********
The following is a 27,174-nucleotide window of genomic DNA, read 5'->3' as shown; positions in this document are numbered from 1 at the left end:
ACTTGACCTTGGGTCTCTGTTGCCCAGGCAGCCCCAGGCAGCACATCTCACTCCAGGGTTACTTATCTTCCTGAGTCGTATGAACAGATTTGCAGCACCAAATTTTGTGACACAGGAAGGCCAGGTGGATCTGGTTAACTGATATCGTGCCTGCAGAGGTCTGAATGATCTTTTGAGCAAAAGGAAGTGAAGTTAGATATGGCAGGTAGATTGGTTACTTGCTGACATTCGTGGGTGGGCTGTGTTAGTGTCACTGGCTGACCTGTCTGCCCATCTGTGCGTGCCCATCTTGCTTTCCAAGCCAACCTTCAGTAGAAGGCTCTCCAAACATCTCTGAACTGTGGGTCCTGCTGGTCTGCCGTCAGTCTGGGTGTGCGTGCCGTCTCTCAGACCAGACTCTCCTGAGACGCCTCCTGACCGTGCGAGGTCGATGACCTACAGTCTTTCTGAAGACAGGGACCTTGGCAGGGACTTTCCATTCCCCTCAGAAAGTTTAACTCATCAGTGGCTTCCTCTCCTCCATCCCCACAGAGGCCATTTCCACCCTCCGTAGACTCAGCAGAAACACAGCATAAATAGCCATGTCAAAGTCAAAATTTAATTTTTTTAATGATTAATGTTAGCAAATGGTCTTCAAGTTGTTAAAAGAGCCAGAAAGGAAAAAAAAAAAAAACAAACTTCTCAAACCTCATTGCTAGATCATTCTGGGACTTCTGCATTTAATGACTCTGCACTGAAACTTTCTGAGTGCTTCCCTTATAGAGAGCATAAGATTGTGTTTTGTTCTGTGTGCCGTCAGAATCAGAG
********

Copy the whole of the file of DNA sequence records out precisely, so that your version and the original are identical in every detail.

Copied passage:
The following is a 27,174-nucleotide window of genomic DNA, read 5'->3' as shown; positions in this document are numbered from 1 at the left end:
ACTTGACCTTGGGTCTCTGTTGCCCAGGCAGCCCCAGGCAGCACATCTCACTCCAGGGTTACTTATCTTCCTGAGTCGTATGAACAGATTTGCAGCACCAAATTTTGTGACACAGGAAGGCCAGGTGGATCTGGTTAACTGATATCGTGCCTGCAGAGGTCTGAATGATCTTTTGAGCAAAAGGAAGTGAAGTTAGATATGGCAGGTAGATTGGTTACTTGCTGACATTCGTGGGTGGGCTGTGTTAGTGTCACTGGCTGACCTGTCTGCCCATCTGTGCGTGCCCATCTTGCTTTCCAAGCCAACCTTCAGTAGAAGGCTCTCCAAACATCTCTGAACTGTGGGTCCTGCTGGTCTGCCGTCAGTCTGGGTGTGCGTGCCGTCTCTCAGACCAGACTCTCCTGAGACGCCTCCTGACCGTGCGAGGTCGATGACCTACAGTCTTTCTGAAGACAGGGACCTTGGCAGGGACTTTCCATTCCCCTCAGAAAGTTTAACTCATCAGTGGCTTCCTCTCCTCCATCCCCACAGAGGCCATTTCCACCCTCCGTAGACTCAGCAGAAACACAGCATAAATAGCCATGTCAAAGTCAAAATTTAATTTTTTTAATGATTAATGTTAGCAAATGGTCTTCAAGTTGTTAAAAGAGCCAGAAAGGAAAAAAAAAAAAAACAAACTTCTCAAACCTCATTGCTAGATCATTCTGGGACTTCTGCATTTAATGACTCTGCACTGAAACTTTCTGAGTGCTTCCCTTATAGAGAGCATAAGATTGTGTTTTGTTCTGTGTGCCGTCAGAATCAGAG